Queues and JMeter: Exchange with Publisher and Subscriber

    Hello, Habr!

    This is a sequel to my previous publication , in which I will talk about the options for placing messages in queues using JMeter.

    We make a data bus for a large federal company. Various query formats, conversions, intricate routing. For testing, you need to send a lot of messages in the queue. Manually - a pain that not every manual engineer will cope with.


    Although I had to put up with this pain at first. It all started with RFHUtil. Powerful, but uncomfortable and scary: Well, you know Rus.

    Indispensable in some cases, but stably falling in case of active use.
    Convenient testing with him is impossible.

    With JMeter, things got easier. After the first stage with mastering and getting used to it, the hope of a happy testing came.

    I actively use the JMS Publisher and JMS Subscriber samplers. Unlike JMS Point-to-Point, this couple seemed more convenient to work with. For example, in Subscriber in JMS Selector you can specify a variable, in Point-to-Point - no (or this method is not too obvious).

    Sampler Preparation

    JMS Publisher

    • Setup - Each Sample. Apache recommends using this option if queues / topics are specified through variables.
    • Expiration (ms) = 120000. In case of failure, test requests will disappear from the queue after 2 minutes.
    • Use non-persistent delivery mode? - true. IBM claims that persistent mode provides reliable persistence of messages in the event of a sudden failure. And faster sharing in non-persistent mode. For test purposes, speed is more important.

    In each Publisher, I set the jms property that Subscriber will use in the JMS Selector. For each dispatch, a random value is generated in the User Parameters test plan element:

    This way you can be sure that the correct message has been read.

    The final "blank" of the pre-configured JMS Publisher:

    Jms subscriber

    • Setup - Each Sample. Well, you get the point.
    • Timeout (ms) = 100000. If the request does not come into the queue after 100 seconds of waiting, then something went wrong.
    • Stop between sample? - true.

    JMS Selector is a pretty handy thing . Final JMS Subscriber:

    How to deal with Cyrillic in transmitted messages. In JMeter, by default, after subtraction, it is displayed crookedly. To avoid this and enjoy the great and the powerful always and everywhere, you need:

    1. Add the JVM argument to the JMeter “launcher”:
    2. Add JSR223 PostProcessor to Subscriber with a line on groovy:

    Text transfer

    The laziest option. Suitable for debugging freshly written tests. Or for cases when you need to send at least something small. Select the option Message source - Textarea and place the message body in a text block:

    File transfer

    The most common option. Suitable for most scenarios. Select the option Message source - From file and specify the path to the message in the File - Filename field :

    Transfer file to text field

    The most versatile option. Suitable for most scenarios + can be used in JMS Point-to-Point, in which there is no second sending option:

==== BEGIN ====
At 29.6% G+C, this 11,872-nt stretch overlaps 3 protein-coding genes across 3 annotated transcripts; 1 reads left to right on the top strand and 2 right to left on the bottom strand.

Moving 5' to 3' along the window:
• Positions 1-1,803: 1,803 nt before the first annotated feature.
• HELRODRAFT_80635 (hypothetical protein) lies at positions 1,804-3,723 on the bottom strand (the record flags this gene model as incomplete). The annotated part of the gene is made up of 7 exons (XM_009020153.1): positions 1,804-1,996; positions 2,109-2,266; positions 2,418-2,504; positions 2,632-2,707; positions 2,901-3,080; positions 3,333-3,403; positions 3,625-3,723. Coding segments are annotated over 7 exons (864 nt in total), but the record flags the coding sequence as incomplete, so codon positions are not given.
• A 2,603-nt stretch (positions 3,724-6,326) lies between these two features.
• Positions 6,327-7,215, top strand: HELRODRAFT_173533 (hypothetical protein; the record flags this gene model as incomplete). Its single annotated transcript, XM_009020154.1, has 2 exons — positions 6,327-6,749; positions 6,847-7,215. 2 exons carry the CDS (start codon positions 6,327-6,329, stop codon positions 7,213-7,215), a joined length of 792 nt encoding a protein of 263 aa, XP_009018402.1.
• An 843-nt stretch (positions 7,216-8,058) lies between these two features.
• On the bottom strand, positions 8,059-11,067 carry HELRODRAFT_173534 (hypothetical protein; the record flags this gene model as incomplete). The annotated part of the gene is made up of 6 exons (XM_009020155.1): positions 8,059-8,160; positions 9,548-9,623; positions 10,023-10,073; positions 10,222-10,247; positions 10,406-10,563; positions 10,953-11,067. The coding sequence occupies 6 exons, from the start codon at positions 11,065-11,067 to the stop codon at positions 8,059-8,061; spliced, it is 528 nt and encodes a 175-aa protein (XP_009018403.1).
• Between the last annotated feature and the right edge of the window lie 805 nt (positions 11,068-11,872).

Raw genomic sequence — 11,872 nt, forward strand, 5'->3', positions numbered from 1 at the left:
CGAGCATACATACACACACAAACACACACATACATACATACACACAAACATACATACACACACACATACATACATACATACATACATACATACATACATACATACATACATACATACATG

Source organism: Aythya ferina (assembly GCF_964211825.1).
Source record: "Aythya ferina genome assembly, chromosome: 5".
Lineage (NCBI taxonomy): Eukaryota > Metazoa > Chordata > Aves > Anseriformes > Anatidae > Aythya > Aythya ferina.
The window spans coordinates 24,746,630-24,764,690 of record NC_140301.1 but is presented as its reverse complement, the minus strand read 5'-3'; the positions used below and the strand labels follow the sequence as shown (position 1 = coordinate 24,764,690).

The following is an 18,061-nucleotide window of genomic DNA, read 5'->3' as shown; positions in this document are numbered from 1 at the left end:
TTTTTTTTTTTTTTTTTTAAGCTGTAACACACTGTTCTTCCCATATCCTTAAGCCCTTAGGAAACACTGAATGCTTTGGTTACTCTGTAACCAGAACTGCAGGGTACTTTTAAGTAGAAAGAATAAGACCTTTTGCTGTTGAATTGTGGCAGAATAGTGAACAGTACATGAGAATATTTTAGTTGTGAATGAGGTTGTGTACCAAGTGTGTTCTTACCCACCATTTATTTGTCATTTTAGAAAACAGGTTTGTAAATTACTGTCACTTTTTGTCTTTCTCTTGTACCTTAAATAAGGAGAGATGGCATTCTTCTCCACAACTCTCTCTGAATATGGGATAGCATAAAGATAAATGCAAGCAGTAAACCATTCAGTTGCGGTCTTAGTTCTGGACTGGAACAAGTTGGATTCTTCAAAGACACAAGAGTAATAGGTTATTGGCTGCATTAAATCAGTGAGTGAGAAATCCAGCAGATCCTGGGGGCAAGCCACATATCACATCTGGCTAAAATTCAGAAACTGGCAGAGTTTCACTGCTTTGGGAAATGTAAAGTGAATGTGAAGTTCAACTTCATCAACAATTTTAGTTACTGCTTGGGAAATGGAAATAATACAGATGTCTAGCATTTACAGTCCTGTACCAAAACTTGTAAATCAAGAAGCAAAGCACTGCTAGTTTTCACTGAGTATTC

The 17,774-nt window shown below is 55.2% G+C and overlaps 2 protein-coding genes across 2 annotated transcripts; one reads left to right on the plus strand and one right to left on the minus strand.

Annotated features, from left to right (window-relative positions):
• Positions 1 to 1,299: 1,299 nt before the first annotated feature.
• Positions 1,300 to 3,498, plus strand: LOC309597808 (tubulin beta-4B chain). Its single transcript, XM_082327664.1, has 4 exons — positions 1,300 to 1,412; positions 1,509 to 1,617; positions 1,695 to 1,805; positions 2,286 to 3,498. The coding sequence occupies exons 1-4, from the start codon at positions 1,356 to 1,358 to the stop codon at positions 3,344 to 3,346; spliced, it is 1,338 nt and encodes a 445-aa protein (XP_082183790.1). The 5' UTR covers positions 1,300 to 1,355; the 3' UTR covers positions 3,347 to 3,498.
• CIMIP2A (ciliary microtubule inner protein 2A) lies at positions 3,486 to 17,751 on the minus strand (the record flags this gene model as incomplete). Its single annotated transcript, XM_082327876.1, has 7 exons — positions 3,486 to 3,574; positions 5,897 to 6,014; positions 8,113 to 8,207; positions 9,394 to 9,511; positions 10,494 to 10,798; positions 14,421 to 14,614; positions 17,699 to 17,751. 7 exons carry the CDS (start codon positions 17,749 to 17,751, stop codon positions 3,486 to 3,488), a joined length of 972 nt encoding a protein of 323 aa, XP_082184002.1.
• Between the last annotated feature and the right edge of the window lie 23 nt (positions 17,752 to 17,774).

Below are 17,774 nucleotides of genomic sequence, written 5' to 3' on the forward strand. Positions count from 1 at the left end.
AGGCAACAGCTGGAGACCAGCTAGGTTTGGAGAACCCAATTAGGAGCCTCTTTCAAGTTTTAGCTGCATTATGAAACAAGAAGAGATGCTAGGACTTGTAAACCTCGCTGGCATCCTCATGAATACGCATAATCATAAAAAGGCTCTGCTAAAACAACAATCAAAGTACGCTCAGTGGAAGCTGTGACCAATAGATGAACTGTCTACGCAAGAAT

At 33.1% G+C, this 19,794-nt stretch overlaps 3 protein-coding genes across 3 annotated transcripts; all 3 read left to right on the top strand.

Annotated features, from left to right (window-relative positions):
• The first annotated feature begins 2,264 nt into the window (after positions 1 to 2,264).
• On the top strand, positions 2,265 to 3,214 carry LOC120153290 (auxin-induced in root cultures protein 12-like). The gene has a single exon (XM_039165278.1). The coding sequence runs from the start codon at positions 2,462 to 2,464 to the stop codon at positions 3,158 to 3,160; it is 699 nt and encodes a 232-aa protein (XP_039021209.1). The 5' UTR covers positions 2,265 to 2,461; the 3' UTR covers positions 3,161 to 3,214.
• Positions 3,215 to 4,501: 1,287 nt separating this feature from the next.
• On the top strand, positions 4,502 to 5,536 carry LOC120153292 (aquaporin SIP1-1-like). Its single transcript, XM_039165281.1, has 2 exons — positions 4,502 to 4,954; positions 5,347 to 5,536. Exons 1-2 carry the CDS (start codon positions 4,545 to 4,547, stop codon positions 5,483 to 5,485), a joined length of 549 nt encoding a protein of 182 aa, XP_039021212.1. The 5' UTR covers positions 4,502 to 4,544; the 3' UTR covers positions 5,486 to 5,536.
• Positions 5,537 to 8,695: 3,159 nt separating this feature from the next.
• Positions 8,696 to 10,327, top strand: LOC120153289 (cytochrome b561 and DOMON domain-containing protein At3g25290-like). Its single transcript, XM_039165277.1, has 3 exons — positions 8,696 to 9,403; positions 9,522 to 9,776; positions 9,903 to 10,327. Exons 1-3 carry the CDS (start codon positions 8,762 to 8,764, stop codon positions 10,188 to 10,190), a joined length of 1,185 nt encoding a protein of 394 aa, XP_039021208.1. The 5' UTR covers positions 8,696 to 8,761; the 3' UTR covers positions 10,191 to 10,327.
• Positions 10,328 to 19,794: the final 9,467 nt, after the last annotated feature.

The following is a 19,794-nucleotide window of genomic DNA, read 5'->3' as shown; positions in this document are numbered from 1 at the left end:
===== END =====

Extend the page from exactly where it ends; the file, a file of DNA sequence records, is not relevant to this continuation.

Byte array transfer

    The most difficult option. Suitable for checking the infallibly accurate transfer of requests to the byte, without distortion, SMS and perturbation. I ca n’t do this in the default JMeter, here they definitely told me about it.

    Therefore, I had to download the sources and modify the JMS Subscriber code .

    Replaced the extractContent(..)line in the method :

    buffer.append(bytesMessage.getBodyLength() + " bytes received in BytesMessage");

    on the:

    byte[] bytes = new byte[(int) bytesMessage.getBodyLength()];
    try {
    	buffer.append(new String(bytes, "UTF-8"));
    } catch (UnsupportedEncodingException e) {
    	throw new RuntimeException(e);

    and rebuilt JMeter.

    It remains to add a couple of JSR223 Sampler. The first is before the Publisher / Subscriber pair to create a .dat file containing random bytes:

    import org.apache.commons.lang3.RandomUtils;
    import java.io.File;
    import java.io.FileNotFoundException;
    import java.io.FileOutputStream;
    import java.io.IOException;
    vars.put("PATH_TO_BYTES", "C:\\temp\\randomBytes.dat");
    File RESULT_FILE = new File(vars.get("PATH_TO_BYTES"));
    byte[] arr = RandomUtils.nextBytes((int)(Math.random()*10000));
            try {
                FileOutputStream fos = new FileOutputStream(RESULT_FILE);
            } catch (IOException e) {
                System.out.println("file not found");

    The second one, at the end of the script, deletes the file:

    import java.io.File;
    File RESULT_FILE = new File(vars.get("PATH_TO_BYTES"));

    And do not forget to add the path to the file from Publisher:

    As well as checking in JSR223 Assertion for Subscriber - compare the source bytes with those that come in the recipient's queue:

    import java.nio.file.Files;
    import java.nio.file.Path;
    import java.nio.file.Paths;
    import java.util.Arrays;
    Path path = Paths.get(vars.get("PATH_TO_BYTES"), new String[0]);
    byte[] originalArray = Files.readAllBytes(path);
    byte[] changedArray = ctx.getPreviousResult().getResponseData();
    if (Arrays.equals(originalArray, changedArray))
    	} else {
         	   SampleResult.setResponseMessage("Comparison failed");
    	   SampleResult.setResponseData("Bytes have changed","UTF-8");


    He described four ways of sending messages in a queue, which I use in practice every day. I hope this information makes your life easier. In the sequel, I plan to talk about my experience in testing exchanges, where on one end there is a queue, and on the other there is a database or file system.

    Take care of your time. And thanks for watching.


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